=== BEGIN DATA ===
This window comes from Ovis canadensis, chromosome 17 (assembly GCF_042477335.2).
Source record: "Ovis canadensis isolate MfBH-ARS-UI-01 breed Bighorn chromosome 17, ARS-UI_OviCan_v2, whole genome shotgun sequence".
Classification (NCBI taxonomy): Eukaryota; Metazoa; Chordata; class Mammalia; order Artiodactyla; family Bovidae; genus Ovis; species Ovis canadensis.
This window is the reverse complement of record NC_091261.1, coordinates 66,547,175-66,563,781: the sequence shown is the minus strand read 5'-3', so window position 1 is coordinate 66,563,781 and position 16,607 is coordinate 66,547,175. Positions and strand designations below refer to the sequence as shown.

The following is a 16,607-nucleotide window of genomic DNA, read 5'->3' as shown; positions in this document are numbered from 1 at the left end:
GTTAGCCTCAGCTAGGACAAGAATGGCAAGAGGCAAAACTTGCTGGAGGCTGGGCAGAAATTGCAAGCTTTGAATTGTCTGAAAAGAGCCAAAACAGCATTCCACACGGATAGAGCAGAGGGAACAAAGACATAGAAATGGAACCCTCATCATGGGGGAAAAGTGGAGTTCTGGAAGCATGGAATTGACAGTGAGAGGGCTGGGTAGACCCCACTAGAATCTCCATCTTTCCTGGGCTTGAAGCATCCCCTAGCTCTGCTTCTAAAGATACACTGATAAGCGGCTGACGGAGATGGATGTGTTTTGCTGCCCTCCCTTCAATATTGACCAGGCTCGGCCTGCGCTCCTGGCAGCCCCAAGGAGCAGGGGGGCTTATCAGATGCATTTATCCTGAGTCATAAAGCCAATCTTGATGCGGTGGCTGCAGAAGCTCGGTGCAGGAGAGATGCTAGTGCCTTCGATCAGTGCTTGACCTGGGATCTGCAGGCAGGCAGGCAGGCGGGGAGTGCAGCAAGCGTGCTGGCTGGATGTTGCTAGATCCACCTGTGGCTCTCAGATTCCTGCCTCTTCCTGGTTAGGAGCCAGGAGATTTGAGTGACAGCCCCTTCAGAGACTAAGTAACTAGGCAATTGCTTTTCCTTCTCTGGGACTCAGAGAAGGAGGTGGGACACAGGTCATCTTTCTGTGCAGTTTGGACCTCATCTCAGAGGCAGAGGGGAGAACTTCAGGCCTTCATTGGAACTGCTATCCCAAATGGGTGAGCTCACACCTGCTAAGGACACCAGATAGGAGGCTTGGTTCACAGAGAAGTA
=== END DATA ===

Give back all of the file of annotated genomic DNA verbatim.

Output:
This window comes from Ovis canadensis, chromosome 17 (assembly GCF_042477335.2).
Source record: "Ovis canadensis isolate MfBH-ARS-UI-01 breed Bighorn chromosome 17, ARS-UI_OviCan_v2, whole genome shotgun sequence".
Classification (NCBI taxonomy): Eukaryota; Metazoa; Chordata; class Mammalia; order Artiodactyla; family Bovidae; genus Ovis; species Ovis canadensis.
This window is the reverse complement of record NC_091261.1, coordinates 66,547,175-66,563,781: the sequence shown is the minus strand read 5'-3', so window position 1 is coordinate 66,563,781 and position 16,607 is coordinate 66,547,175. Positions and strand designations below refer to the sequence as shown.

The following is a 16,607-nucleotide window of genomic DNA, read 5'->3' as shown; positions in this document are numbered from 1 at the left end:
GTTAGCCTCAGCTAGGACAAGAATGGCAAGAGGCAAAACTTGCTGGAGGCTGGGCAGAAATTGCAAGCTTTGAATTGTCTGAAAAGAGCCAAAACAGCATTCCACACGGATAGAGCAGAGGGAACAAAGACATAGAAATGGAACCCTCATCATGGGGGAAAAGTGGAGTTCTGGAAGCATGGAATTGACAGTGAGAGGGCTGGGTAGACCCCACTAGAATCTCCATCTTTCCTGGGCTTGAAGCATCCCCTAGCTCTGCTTCTAAAGATACACTGATAAGCGGCTGACGGAGATGGATGTGTTTTGCTGCCCTCCCTTCAATATTGACCAGGCTCGGCCTGCGCTCCTGGCAGCCCCAAGGAGCAGGGGGGCTTATCAGATGCATTTATCCTGAGTCATAAAGCCAATCTTGATGCGGTGGCTGCAGAAGCTCGGTGCAGGAGAGATGCTAGTGCCTTCGATCAGTGCTTGACCTGGGATCTGCAGGCAGGCAGGCAGGCGGGGAGTGCAGCAAGCGTGCTGGCTGGATGTTGCTAGATCCACCTGTGGCTCTCAGATTCCTGCCTCTTCCTGGTTAGGAGCCAGGAGATTTGAGTGACAGCCCCTTCAGAGACTAAGTAACTAGGCAATTGCTTTTCCTTCTCTGGGACTCAGAGAAGGAGGTGGGACACAGGTCATCTTTCTGTGCAGTTTGGACCTCATCTCAGAGGCAGAGGGGAGAACTTCAGGCCTTCATTGGAACTGCTATCCCAAATGGGTGAGCTCACACCTGCTAAGGACACCAGATAGGAGGCTTGGTTCACAGAGAAGTA